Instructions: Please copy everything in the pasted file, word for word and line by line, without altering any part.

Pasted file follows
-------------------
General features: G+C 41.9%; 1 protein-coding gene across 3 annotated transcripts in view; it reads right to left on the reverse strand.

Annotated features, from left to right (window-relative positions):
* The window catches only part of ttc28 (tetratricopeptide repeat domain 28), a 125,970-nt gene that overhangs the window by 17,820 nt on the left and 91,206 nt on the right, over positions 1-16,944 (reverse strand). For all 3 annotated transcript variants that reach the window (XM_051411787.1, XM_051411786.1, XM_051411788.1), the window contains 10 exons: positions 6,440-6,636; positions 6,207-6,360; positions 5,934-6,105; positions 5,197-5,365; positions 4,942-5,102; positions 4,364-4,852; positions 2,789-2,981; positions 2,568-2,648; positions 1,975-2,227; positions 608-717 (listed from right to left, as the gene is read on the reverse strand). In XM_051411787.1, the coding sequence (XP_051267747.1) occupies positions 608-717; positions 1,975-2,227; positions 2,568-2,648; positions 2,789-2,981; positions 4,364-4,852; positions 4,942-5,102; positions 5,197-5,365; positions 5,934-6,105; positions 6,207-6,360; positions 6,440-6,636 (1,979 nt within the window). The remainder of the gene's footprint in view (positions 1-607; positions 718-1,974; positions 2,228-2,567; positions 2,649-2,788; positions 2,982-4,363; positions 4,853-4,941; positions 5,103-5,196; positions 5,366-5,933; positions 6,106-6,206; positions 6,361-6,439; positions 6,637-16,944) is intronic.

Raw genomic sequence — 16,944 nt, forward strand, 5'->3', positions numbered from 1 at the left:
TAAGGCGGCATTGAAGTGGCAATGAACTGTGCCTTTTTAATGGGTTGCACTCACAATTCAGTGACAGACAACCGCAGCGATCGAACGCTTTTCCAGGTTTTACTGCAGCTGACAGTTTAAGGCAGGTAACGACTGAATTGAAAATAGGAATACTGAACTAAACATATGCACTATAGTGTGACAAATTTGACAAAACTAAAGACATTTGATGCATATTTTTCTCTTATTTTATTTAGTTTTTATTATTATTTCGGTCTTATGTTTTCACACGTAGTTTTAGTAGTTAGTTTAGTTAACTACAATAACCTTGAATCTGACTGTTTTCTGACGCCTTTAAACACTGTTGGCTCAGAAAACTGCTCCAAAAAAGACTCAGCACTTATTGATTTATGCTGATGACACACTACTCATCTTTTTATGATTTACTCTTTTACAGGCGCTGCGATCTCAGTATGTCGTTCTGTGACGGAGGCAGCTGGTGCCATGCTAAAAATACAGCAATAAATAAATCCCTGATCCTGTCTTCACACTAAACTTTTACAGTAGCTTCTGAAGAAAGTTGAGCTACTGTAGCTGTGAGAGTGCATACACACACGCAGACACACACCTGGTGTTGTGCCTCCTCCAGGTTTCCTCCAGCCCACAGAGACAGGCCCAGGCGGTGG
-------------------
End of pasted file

General features: G+C 41.9%; 1 protein-coding gene across 3 annotated transcripts in view; it reads right to left on the reverse strand.

Annotated features, from left to right (window-relative positions):
* The window catches only part of ttc28 (tetratricopeptide repeat domain 28), a 125,970-nt gene that overhangs the window by 17,820 nt on the left and 91,206 nt on the right, over positions 1-16,944 (reverse strand). For all 3 annotated transcript variants that reach the window (XM_051411787.1, XM_051411786.1, XM_051411788.1), the window contains 10 exons: positions 6,440-6,636; positions 6,207-6,360; positions 5,934-6,105; positions 5,197-5,365; positions 4,942-5,102; positions 4,364-4,852; positions 2,789-2,981; positions 2,568-2,648; positions 1,975-2,227; positions 608-717 (listed from right to left, as the gene is read on the reverse strand). In XM_051411787.1, the coding sequence (XP_051267747.1) occupies positions 608-717; positions 1,975-2,227; positions 2,568-2,648; positions 2,789-2,981; positions 4,364-4,852; positions 4,942-5,102; positions 5,197-5,365; positions 5,934-6,105; positions 6,207-6,360; positions 6,440-6,636 (1,979 nt within the window). The remainder of the gene's footprint in view (positions 1-607; positions 718-1,974; positions 2,228-2,567; positions 2,649-2,788; positions 2,982-4,363; positions 4,853-4,941; positions 5,103-5,196; positions 5,366-5,933; positions 6,106-6,206; positions 6,361-6,439; positions 6,637-16,944) is intronic.

Raw genomic sequence — 16,944 nt, forward strand, 5'->3', positions numbered from 1 at the left:
TAAGGCGGCATTGAAGTGGCAATGAACTGTGCCTTTTTAATGGGTTGCACTCACAATTCAGTGACAGACAACCGCAGCGATCGAACGCTTTTCCAGGTTTTACTGCAGCTGACAGTTTAAGGCAGGTAACGACTGAATTGAAAATAGGAATACTGAACTAAACATATGCACTATAGTGTGACAAATTTGACAAAACTAAAGACATTTGATGCATATTTTTCTCTTATTTTATTTAGTTTTTATTATTATTTCGGTCTTATGTTTTCACACGTAGTTTTAGTAGTTAGTTTAGTTAACTACAATAACCTTGAATCTGACTGTTTTCTGACGCCTTTAAACACTGTTGGCTCAGAAAACTGCTCCAAAAAAGACTCAGCACTTATTGATTTATGCTGATGACACACTACTCATCTTTTTATGATTTACTCTTTTACAGGCGCTGCGATCTCAGTATGTCGTTCTGTGACGGAGGCAGCTGGTGCCATGCTAAAAATACAGCAATAAATAAATCCCTGATCCTGTCTTCACACTAAACTTTTACAGTAGCTTCTGAAGAAAGTTGAGCTACTGTAGCTGTGAGAGTGCATACACACACGCAGACACACACCTGGTGTTGTGCCTCCTCCAGGTTTCCTCCAGCCCACAGAGACAGGCCCAGGCGGTGG